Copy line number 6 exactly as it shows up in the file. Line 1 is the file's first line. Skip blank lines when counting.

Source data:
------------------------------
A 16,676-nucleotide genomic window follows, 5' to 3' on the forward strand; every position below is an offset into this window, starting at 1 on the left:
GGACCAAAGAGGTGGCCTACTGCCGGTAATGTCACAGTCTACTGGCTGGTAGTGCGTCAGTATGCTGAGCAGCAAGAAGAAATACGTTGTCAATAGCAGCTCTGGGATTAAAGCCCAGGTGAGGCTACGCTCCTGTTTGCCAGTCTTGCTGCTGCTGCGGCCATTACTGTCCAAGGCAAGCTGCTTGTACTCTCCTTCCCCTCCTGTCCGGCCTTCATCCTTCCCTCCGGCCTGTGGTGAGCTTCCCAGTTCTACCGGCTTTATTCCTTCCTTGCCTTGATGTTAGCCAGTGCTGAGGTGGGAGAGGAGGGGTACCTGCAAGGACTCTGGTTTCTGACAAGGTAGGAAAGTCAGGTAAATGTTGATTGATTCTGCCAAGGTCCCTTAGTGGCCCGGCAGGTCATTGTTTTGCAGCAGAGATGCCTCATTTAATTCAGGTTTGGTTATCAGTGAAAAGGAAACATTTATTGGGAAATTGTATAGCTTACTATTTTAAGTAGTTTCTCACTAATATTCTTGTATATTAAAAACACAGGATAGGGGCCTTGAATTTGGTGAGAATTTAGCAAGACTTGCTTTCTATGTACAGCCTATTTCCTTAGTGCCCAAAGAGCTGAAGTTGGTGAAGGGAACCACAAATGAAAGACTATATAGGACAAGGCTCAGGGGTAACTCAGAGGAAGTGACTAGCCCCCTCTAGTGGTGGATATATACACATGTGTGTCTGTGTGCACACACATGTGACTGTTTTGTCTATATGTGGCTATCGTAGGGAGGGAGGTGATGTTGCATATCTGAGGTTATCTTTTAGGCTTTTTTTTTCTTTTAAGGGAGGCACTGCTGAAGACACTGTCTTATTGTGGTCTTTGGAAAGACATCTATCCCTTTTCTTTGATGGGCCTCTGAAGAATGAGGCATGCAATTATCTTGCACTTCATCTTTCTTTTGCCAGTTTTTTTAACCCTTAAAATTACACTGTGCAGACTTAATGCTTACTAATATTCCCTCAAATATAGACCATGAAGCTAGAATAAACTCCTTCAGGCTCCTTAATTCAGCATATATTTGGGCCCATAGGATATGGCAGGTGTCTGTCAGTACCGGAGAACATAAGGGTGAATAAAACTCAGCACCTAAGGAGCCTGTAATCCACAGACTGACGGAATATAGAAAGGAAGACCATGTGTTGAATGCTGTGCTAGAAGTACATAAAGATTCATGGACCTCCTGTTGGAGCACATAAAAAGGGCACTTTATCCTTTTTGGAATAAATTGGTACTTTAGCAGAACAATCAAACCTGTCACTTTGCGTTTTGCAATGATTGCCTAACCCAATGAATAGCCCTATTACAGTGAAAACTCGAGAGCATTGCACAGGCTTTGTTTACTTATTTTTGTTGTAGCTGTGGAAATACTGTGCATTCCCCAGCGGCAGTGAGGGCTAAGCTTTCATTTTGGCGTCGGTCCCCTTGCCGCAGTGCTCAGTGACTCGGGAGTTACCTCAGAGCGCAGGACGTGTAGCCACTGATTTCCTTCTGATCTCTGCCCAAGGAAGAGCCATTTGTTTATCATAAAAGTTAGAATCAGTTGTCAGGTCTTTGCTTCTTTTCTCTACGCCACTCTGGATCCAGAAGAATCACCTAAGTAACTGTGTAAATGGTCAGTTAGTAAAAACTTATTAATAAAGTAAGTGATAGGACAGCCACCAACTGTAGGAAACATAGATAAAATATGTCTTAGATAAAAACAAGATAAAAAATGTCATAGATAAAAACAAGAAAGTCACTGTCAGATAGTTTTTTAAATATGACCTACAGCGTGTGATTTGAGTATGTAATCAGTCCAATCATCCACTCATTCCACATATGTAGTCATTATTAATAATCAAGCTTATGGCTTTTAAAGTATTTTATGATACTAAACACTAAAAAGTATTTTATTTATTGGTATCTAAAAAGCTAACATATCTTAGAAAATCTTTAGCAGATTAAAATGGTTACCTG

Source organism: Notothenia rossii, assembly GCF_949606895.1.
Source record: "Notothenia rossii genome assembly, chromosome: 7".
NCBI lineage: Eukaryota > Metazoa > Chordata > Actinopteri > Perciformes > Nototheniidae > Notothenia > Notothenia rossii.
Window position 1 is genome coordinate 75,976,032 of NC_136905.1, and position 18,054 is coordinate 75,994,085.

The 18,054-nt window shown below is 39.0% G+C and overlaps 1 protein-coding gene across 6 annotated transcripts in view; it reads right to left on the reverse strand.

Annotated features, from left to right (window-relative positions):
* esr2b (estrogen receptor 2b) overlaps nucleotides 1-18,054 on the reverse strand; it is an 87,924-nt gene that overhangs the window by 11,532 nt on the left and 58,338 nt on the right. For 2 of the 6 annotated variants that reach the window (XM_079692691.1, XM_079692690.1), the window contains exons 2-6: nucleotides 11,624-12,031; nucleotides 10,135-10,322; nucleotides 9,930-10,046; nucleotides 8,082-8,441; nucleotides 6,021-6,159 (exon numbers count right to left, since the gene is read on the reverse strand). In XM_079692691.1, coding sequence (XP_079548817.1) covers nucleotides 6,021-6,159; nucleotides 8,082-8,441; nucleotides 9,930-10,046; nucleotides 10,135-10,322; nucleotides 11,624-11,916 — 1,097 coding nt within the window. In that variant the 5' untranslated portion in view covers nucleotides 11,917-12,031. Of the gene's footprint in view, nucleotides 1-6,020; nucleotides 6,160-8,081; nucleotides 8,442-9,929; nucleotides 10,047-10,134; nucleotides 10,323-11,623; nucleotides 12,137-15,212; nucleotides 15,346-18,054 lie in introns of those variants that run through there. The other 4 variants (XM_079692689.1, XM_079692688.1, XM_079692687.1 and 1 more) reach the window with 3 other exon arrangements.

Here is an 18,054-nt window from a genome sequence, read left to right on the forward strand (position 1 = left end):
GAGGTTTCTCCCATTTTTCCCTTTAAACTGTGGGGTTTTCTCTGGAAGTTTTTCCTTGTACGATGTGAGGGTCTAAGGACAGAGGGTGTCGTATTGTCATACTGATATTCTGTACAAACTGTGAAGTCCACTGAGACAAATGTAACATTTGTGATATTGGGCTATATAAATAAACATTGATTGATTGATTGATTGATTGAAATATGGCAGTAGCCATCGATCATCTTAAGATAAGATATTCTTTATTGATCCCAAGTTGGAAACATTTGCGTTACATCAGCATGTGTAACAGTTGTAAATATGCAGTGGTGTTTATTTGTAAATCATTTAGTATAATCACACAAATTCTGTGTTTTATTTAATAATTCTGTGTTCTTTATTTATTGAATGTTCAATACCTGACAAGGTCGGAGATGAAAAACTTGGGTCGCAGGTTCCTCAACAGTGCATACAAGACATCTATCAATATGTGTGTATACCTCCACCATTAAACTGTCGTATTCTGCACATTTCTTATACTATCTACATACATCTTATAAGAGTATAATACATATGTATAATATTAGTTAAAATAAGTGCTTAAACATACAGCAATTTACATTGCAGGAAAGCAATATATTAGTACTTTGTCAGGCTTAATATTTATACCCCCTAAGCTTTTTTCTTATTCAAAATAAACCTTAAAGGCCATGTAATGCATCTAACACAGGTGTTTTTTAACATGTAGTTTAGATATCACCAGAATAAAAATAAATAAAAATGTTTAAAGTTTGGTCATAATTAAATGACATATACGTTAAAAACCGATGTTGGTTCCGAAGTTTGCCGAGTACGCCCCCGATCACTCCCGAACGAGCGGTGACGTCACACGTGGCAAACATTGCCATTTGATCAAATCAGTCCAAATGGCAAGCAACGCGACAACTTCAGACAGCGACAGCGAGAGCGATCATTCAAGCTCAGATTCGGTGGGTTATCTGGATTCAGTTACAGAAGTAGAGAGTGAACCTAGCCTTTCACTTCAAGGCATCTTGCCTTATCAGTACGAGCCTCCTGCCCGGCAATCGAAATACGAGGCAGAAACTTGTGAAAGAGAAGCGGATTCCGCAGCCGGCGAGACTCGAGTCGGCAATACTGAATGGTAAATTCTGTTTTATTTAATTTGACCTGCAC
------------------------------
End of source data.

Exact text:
Window position 1 is genome coordinate 75,976,032 of NC_136905.1, and position 18,054 is coordinate 75,994,085.